The last selection took place on October 30, 1944. In September Heinrich Himmler, Reichsführer of the SS, ordered the crematoria destroyed before the advancing Soviet Army reached the camp. The gas chambers of Birkenau were blown up by the SS in January 1945 in an attempt to hide their crimes.
The SS command sent orders on January 17, 1945 calling for the execution of all prisoners remaining in the camp, but in the chaos of the Nazi retreat the order was never carried out. They did try to evacuate the camp though. Nearly 60,000 prisoners were forced on a death march toward a camp in Wodzisław Śląski, over 60 kilometers away. Many never made it. On January 27, 1945, Auschwitz was liberated by Soviet troops.
On November 24, 1947, the Polish Supreme National Tribunal in Krakow began the trial of only 41 of the over 6,000 Nazis who worked at Auschwitz. It took less than a month. 23 death sentences were issued, as well as 16 imprisonments. Commandant Höss was found hiding among the German civilian population. He was tried, found guilty of numerous war crimes, and then hung on a gallows specifically erected for this purpose, in a place just between the home he shared with his wife and children and the first gas chamber at Auschwitz I.
Visiting the Memorial
In 1947, Poland founded a museum on the site of Auschwitz I and II. It receives about 1.3 Million visitors annually. Why do they come? Why did I come? I had already been to see 2 other concentration camps in Germany, Dachau and Buchenwald.
Visitors to Auschwitz I are required to go on a guided tour. It includes the grounds, several of the barracks (including Block 11), and the first gas chamber and crematorium. Particularly shocking are the exhibitions showing the confiscated belongings of inmates found by the Soviet liberators. These include hundreds of eye glasses in a tangled pile, thousands of pairs of shoes, a room full of prosthetic limbs, a huge pile of suitcases (many with the names of their owners written on the sides), a 30 meter (98 ft.) long room filled with 2 tonnes of human hair, and nearby a display of the products made from this hair.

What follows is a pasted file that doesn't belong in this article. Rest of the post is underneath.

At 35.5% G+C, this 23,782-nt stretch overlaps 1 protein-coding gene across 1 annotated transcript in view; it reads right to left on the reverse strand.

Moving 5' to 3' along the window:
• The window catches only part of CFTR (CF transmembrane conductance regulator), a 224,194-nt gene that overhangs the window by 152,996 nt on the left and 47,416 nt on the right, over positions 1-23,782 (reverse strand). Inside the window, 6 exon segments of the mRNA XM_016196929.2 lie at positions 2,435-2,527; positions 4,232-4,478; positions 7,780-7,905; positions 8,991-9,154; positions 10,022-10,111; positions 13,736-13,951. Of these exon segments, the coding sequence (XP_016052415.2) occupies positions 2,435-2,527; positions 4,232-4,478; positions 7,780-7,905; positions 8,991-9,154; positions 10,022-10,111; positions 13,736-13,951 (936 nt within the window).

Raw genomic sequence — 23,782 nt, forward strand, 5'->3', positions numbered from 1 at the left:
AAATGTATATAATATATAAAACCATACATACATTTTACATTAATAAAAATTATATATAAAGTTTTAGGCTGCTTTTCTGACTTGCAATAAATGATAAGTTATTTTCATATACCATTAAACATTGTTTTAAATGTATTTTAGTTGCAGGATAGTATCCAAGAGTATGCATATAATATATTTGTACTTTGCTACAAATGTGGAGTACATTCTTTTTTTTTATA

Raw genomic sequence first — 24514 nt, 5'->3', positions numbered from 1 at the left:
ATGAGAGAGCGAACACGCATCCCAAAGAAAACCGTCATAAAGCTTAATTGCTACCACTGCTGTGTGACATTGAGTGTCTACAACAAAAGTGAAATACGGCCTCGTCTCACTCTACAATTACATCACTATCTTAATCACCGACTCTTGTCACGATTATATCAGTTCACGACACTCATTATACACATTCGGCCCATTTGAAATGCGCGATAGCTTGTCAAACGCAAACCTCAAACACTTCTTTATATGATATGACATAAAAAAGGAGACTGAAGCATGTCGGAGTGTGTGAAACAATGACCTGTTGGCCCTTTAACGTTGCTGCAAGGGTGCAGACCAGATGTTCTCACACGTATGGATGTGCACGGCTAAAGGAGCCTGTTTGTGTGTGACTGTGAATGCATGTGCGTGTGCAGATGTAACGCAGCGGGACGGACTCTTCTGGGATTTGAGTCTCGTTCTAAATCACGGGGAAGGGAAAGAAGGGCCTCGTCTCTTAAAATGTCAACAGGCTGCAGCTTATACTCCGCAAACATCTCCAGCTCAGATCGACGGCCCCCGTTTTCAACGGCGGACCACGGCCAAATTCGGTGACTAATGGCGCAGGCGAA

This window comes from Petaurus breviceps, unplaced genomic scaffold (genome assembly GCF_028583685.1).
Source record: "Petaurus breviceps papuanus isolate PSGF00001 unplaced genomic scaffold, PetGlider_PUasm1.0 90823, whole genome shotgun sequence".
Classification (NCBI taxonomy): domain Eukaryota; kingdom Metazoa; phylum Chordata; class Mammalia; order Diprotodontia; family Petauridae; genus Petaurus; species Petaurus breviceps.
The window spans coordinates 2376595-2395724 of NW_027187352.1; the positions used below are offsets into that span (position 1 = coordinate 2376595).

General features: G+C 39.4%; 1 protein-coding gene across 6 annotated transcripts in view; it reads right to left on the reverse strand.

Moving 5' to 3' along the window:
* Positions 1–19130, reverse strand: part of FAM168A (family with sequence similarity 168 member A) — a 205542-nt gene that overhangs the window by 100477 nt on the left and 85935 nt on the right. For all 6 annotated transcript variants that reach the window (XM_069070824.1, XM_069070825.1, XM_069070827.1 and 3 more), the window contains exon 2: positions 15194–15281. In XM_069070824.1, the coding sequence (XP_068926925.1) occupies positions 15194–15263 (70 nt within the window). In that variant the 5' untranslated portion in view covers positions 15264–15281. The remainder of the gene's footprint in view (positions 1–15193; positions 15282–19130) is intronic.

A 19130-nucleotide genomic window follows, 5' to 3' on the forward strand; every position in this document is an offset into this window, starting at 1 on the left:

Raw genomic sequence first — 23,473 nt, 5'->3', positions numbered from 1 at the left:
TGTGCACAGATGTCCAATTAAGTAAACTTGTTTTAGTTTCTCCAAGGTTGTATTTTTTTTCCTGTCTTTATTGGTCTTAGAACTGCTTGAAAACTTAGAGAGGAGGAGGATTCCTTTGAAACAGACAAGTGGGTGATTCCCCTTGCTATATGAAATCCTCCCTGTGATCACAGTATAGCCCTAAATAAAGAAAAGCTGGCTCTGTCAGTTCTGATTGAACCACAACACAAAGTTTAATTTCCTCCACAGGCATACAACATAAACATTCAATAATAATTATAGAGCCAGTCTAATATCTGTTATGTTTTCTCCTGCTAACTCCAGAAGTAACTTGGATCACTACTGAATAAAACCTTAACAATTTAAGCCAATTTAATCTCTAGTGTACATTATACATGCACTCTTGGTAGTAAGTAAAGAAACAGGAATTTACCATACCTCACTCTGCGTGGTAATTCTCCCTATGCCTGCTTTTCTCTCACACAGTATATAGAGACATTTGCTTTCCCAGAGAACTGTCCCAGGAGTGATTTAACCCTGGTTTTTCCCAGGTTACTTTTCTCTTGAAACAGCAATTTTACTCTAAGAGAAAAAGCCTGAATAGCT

Some of the prosthetic limbs were from German Jews, veterans of World War I who fought for their country, only to be killed by the Nazis 25 years later. We also saw baby clothes and dolls of some children murdered here. These items really brought home the humanity of the victims. They were not just statistics, but real people just like us, who had children to be consoled, who wore shoes and who needed glasses.
While visiting we observed several other groups that were obviously Jewish. We saw a group of Israeli military with the Star of David on their uniforms and a group of young men in black dress pants and white shirts wearing yamikas who were accompanied by a rabbi. I wondered how many Jewish people are drawn to this place, to see what happened here. How surreal must this be for them. Notably, the signs at Birkenau II are in Polish, English, and in Hebrew.